New York’s Mermaid Oyster Bar includes its menu, locations, hours and a reservation link on its mobile-optimized website, along with a button to install its Oysterpedia application. The app is a companion encyclopedia of all things oyster, including photos and descriptions of the many varieties. It lets users bookmark their favorite oysters and share information with their social networks.

The app is subtle. It doesn’t directly ask people to visit the brick-and-mortar location, but it certainly establishes the restaurant as an authority. And where would you prefer to dine on oysters? Where the authority prepares them, of course.

3. What is responsive design and should I invest in it?
Responsive design is a relatively new approach to web design and development that essentially bakes in mobile optimization to your website rather than your having to create multiple site designs. Think of it as having one website rather than three — one for the desktop browser, one for a tablet and one for a phone.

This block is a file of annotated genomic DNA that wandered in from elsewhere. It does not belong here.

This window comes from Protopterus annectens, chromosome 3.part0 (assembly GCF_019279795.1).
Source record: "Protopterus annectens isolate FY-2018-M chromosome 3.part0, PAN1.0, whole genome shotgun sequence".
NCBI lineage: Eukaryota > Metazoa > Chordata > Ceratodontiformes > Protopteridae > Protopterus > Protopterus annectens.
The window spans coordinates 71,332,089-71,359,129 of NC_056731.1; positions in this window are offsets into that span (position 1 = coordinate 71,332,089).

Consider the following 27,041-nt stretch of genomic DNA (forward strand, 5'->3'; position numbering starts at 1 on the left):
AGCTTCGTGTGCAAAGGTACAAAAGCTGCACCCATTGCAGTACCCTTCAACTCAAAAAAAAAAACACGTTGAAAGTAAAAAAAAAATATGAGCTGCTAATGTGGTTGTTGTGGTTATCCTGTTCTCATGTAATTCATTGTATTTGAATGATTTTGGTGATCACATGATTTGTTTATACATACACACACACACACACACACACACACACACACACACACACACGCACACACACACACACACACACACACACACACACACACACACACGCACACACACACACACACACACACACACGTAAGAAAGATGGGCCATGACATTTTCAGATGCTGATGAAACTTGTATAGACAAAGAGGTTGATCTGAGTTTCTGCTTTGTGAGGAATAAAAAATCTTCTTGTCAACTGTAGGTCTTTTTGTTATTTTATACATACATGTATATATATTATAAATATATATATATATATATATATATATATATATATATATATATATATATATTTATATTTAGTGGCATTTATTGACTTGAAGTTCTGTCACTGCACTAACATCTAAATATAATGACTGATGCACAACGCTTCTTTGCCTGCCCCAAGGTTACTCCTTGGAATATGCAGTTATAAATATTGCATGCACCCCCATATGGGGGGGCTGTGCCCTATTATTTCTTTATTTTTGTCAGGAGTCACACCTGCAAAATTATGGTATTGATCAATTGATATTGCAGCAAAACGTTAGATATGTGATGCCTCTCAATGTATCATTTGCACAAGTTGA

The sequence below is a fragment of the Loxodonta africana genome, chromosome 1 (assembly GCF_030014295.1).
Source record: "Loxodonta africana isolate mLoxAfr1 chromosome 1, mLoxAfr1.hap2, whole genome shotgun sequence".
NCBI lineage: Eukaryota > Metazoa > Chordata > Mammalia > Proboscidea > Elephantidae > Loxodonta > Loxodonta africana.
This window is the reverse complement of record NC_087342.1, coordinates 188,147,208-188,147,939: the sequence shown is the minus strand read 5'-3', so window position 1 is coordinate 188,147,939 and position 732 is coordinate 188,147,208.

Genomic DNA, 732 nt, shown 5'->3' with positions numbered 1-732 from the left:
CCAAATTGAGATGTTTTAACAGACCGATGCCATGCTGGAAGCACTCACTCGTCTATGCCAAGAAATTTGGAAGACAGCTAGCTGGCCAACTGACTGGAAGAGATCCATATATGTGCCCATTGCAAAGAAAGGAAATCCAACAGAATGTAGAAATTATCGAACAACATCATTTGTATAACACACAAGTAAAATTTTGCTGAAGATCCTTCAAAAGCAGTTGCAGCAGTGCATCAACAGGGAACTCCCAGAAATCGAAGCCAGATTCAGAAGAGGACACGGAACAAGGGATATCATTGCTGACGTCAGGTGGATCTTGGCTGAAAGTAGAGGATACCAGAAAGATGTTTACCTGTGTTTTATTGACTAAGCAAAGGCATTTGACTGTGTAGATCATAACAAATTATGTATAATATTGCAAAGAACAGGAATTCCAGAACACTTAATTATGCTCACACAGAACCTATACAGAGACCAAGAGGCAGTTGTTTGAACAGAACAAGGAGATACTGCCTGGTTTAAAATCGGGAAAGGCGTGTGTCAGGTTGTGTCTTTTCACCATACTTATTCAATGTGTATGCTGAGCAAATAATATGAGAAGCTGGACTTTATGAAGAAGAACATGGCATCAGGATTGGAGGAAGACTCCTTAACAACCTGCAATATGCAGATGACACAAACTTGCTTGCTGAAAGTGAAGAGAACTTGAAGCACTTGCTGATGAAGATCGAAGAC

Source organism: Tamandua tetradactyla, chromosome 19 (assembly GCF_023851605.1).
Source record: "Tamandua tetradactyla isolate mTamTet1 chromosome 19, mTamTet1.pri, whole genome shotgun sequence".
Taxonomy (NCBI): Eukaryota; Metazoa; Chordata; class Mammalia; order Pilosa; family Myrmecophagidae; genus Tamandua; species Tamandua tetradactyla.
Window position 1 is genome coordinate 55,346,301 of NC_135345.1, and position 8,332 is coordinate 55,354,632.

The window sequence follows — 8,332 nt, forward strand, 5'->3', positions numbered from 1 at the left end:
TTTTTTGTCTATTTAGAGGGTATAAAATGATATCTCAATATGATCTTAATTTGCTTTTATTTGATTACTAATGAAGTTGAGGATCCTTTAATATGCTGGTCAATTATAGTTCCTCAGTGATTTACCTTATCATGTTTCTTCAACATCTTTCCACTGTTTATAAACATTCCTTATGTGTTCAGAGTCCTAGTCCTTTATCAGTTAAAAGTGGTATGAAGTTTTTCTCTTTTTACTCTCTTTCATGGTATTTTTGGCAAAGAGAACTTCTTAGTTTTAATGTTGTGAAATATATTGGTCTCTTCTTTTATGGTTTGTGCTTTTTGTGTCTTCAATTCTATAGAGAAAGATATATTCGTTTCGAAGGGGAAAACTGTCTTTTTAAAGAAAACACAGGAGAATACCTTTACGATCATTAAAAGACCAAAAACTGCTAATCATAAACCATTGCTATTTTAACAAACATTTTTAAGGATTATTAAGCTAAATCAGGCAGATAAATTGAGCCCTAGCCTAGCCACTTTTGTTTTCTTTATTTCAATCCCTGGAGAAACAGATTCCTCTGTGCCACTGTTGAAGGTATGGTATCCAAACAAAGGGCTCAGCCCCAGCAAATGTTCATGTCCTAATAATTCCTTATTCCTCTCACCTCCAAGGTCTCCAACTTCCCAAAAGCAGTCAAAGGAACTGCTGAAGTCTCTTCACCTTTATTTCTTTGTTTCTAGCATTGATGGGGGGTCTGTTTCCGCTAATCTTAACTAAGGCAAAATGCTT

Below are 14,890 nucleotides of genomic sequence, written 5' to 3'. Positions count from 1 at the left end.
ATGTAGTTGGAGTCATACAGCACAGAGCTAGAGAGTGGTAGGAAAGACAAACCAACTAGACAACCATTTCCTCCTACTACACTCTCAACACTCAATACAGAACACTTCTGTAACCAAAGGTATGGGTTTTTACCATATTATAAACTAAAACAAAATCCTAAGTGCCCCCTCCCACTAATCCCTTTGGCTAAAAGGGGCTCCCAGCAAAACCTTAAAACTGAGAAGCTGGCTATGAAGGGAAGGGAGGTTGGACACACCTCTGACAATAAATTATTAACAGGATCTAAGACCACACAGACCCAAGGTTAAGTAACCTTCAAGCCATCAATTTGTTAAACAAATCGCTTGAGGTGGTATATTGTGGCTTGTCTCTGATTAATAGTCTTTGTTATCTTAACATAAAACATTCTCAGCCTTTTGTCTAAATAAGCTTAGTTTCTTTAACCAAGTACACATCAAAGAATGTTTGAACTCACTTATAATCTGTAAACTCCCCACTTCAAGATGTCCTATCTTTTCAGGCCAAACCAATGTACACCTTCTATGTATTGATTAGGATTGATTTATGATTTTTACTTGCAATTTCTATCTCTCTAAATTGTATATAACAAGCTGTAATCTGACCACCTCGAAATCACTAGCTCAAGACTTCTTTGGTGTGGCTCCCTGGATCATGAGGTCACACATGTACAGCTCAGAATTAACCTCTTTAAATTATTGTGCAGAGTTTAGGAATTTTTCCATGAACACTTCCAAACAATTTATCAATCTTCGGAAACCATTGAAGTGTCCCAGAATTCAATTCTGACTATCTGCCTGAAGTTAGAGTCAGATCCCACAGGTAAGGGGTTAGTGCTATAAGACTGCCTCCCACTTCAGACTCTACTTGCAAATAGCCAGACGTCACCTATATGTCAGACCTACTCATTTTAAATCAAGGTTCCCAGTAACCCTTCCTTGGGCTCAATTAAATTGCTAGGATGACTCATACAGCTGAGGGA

Some content management systems and blog themes are emerging that incorporate responsive design. Also, many developers are building new websites with responsive design techniques in mind. So, responsive design can be had for minimal investment if you’re using WordPress or a similar open-source content management system.

4. What are QR Codes and how can I use them?
QR, or quick response, codes are basically bar codes that serve as a link to send a phone’s browser to a web address. Users scan the code with a QR code reader they have downloaded to their phones.